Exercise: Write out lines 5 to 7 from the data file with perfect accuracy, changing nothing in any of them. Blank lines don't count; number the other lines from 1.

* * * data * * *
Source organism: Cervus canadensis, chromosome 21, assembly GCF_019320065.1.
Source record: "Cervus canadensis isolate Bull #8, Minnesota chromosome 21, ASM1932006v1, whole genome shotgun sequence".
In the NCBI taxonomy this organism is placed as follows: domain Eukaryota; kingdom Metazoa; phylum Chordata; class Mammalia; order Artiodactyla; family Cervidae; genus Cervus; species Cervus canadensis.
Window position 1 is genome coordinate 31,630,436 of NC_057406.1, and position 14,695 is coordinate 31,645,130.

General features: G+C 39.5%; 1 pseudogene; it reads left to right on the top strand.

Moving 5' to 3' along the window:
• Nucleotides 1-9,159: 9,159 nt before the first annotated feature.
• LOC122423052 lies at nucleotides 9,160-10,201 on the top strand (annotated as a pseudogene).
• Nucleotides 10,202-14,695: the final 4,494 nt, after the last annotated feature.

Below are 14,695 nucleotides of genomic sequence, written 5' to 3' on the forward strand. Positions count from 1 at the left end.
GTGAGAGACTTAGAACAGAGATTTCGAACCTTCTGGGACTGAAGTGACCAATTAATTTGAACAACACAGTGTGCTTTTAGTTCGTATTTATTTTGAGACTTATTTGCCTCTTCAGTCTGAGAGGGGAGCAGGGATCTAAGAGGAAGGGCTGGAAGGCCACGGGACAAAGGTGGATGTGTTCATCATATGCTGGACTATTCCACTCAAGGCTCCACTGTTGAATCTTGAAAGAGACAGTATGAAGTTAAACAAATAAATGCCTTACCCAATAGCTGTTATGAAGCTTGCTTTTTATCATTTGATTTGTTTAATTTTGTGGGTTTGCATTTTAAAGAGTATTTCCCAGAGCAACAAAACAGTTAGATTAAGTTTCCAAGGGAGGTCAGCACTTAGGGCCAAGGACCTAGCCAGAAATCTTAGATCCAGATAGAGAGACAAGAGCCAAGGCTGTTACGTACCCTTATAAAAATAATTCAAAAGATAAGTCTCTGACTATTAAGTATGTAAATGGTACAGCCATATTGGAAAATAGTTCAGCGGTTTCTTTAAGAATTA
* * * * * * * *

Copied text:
General features: G+C 39.5%; 1 pseudogene; it reads left to right on the top strand.

Moving 5' to 3' along the window:
• Nucleotides 1-9,159: 9,159 nt before the first annotated feature.